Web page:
The in times of turbulence is not the turbulence; it is to act withPeter Drucker
Seeing how some organizations adapt to the changing environment, makes us wonder whether these organizations have the capacity to adapt? Are they able to adjust both their business and their strategic focus? Inertia comes to mind, since often problems regarding strategic adaption stem from inertia. Inertia, a term hardly used, but omnipresent in many industries, nowadays. Inertia is paralysation occurring as a consequence of accelerating change, leading to non-response or responding too late or inadequately. Inertia has many faces as the sources of inertia can differ per industry or type of organization. There is structural inertia, which occurs when an organization has lost its flexibility due to the structures and systems it has put in place over time, which makes change difficult, costly and lengthy. Corporate inertia is the phenomenon whereby an organization gets stuck in its ways of thinking and behaviour and thereby chooses the beaten path because of commitments made in the past. Commitments are management’s actions that contribute to an organization being pinned down on certain behaviour in the future. Commitments tend to have a lock-in effect, forcing an organization, both rationally and emotionally, to persevere in the chosen path. Active inertia is the case when an organization accelerates on activities that succeeded in the past. There are more forms, but this covers the most frequent instances. What links them is the fact that in all instances it has to do with how management views the business. What is unsettling with inertia is the fact that although it might seem the organization is moving, it is not. It is in fact immobile.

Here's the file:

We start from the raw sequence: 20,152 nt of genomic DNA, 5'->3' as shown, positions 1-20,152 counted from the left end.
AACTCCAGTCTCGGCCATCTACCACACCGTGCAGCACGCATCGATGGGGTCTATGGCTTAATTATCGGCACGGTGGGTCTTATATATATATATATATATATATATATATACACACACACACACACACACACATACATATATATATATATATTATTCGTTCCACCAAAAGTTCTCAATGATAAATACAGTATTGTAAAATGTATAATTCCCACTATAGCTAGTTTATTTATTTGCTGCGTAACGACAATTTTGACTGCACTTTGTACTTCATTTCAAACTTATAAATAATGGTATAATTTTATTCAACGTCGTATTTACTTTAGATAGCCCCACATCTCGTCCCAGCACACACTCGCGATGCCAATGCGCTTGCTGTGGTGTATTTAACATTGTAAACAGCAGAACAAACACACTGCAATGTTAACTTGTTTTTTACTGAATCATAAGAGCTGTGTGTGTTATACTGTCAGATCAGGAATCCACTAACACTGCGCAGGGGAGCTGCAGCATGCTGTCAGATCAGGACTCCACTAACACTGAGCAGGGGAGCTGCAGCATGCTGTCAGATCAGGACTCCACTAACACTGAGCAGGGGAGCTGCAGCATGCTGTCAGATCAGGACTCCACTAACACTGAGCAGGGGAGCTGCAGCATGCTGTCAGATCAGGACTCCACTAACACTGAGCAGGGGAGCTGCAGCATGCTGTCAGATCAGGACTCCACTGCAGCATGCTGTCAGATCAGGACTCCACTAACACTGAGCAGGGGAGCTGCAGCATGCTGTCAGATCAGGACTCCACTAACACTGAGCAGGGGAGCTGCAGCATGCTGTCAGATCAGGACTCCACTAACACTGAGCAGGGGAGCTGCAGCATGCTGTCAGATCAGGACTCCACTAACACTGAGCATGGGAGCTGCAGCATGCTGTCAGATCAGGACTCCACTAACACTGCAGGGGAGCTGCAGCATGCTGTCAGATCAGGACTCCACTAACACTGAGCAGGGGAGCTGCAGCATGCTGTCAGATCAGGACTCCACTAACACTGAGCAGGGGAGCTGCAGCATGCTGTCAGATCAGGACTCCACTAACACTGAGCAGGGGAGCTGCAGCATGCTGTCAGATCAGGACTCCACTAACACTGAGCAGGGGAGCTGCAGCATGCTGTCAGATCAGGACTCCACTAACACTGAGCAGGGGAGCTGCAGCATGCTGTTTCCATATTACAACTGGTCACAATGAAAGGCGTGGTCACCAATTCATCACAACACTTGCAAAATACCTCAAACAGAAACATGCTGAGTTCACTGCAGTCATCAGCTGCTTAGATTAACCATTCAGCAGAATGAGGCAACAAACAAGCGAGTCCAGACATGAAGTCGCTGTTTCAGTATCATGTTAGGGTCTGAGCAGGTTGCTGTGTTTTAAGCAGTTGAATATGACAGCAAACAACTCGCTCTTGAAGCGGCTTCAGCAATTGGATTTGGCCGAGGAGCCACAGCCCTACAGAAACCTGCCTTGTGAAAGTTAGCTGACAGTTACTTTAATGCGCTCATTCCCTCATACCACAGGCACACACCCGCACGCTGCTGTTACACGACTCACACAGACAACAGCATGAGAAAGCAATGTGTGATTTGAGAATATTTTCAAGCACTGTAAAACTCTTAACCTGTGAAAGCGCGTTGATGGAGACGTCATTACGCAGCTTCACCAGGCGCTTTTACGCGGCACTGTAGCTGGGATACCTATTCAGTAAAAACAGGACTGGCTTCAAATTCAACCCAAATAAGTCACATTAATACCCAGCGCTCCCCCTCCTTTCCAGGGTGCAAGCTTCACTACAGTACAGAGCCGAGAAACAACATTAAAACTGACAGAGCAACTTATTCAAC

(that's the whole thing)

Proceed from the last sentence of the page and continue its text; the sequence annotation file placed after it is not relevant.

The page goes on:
In our experience, often we see traces of active inertia. Management responds to the most disruptive changes by doubling-down on the activities that succeeded in the past, which are based on the old formula for success. Solving today’s problems with yesterday’s solution. Often the beliefs and attitudes of the founding fathers and/or the conditions of the environment when the organization was founded, still imprint the organization. Stuck in certain ways of thinking about the business and certain behaviour, these organizations persevere in the chosen path even when the environment has changed dramatically.
So, how do you get things moving? Enters: The Rainmakers. The Rainmakers are a group of changemakers who will help your organization remove the blockades. Rainmakers are a new breed of creative leaders who view themselves as context setters and designers of learning experiences within organizations. Creative leaders who are able to redefine industry boundaries and rethink business models. Leaders who get your organization moving by asking the right questions.